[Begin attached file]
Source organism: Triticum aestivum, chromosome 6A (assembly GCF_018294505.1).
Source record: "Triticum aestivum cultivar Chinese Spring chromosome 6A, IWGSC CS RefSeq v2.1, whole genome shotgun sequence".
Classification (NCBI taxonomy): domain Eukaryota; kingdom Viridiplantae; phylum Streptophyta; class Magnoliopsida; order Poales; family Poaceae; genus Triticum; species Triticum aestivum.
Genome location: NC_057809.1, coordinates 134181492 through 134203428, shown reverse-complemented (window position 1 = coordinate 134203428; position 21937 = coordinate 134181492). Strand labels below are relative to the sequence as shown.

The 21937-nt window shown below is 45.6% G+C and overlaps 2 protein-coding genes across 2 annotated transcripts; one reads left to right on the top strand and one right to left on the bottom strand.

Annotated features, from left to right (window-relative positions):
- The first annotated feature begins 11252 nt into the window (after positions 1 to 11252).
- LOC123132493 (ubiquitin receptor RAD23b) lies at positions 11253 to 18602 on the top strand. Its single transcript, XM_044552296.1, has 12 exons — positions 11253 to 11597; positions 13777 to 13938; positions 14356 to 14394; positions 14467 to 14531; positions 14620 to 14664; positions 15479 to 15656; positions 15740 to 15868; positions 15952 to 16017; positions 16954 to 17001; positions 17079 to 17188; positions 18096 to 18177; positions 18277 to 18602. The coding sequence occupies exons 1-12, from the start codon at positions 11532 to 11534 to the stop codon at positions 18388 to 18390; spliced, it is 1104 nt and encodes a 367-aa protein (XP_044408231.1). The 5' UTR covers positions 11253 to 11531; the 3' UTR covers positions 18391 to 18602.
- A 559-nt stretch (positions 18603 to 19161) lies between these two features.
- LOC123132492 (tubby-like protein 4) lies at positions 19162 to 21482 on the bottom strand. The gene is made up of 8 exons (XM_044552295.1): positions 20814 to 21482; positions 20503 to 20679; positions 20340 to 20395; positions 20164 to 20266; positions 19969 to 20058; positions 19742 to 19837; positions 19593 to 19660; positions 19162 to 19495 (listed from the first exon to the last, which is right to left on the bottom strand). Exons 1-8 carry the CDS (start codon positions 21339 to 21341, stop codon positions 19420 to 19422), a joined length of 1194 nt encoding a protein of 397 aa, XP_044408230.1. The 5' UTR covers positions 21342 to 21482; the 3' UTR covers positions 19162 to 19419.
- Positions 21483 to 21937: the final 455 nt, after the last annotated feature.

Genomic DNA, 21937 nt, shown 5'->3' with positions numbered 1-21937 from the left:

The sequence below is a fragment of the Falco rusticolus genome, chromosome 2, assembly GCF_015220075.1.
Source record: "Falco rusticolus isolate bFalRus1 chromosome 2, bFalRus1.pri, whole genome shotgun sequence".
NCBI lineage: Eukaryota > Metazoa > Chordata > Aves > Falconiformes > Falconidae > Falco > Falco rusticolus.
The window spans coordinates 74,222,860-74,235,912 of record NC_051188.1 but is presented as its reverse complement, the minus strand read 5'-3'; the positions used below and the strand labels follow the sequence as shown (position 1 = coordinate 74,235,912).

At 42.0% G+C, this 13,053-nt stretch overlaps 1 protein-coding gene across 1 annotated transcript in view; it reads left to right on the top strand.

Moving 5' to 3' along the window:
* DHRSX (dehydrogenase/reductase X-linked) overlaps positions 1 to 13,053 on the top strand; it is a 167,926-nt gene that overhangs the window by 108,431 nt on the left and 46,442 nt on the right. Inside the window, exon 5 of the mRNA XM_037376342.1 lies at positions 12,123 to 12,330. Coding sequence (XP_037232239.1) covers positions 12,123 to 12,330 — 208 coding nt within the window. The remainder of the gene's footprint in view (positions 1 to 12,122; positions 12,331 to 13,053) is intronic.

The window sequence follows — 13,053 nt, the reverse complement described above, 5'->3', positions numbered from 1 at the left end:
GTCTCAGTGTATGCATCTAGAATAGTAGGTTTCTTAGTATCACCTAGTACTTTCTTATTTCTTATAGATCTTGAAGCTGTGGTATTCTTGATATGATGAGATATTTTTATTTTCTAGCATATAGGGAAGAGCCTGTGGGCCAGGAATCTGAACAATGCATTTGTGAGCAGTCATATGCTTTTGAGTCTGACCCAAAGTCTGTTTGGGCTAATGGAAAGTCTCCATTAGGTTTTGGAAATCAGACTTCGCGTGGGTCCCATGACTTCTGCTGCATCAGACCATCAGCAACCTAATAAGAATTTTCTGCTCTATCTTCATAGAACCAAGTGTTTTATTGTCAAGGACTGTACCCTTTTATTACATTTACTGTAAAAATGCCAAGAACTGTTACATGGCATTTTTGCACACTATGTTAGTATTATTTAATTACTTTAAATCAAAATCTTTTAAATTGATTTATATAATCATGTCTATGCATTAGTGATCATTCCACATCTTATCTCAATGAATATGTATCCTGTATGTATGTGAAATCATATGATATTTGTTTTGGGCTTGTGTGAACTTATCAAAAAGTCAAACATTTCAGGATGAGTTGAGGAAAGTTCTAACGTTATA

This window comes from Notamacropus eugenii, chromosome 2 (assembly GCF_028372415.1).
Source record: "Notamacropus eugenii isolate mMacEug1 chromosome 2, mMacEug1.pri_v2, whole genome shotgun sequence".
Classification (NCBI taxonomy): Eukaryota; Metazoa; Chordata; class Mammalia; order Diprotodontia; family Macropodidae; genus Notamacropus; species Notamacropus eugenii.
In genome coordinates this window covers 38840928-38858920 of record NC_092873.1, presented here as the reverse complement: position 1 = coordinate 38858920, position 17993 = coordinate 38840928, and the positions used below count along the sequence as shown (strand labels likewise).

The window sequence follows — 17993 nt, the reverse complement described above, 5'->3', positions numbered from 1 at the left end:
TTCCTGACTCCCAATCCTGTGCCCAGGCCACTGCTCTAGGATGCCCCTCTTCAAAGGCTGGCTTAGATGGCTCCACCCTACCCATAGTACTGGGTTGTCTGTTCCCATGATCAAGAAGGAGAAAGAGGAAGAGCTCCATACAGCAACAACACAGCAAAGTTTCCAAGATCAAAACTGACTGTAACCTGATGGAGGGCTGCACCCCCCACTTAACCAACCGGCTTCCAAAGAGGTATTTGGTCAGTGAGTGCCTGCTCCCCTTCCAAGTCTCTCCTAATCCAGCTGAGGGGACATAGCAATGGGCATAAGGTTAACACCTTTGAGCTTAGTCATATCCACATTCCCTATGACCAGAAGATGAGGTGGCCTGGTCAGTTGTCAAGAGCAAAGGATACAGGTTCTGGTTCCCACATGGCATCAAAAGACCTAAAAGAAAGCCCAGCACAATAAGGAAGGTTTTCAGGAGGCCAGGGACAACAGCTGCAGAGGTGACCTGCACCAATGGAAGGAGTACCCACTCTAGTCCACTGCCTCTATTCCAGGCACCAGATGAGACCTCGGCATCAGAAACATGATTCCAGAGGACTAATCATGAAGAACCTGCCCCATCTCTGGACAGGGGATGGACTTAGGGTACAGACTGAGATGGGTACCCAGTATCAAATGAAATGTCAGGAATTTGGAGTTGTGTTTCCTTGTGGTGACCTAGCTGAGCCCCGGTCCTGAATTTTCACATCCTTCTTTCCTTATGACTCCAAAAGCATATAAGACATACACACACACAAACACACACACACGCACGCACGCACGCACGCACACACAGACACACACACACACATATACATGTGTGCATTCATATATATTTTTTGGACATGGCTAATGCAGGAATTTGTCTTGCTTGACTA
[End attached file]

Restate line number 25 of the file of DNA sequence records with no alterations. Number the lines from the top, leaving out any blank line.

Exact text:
In genome coordinates this window covers 38840928-38858920 of record NC_092873.1, presented here as the reverse complement: position 1 = coordinate 38858920, position 17993 = coordinate 38840928, and the positions used below count along the sequence as shown (strand labels likewise).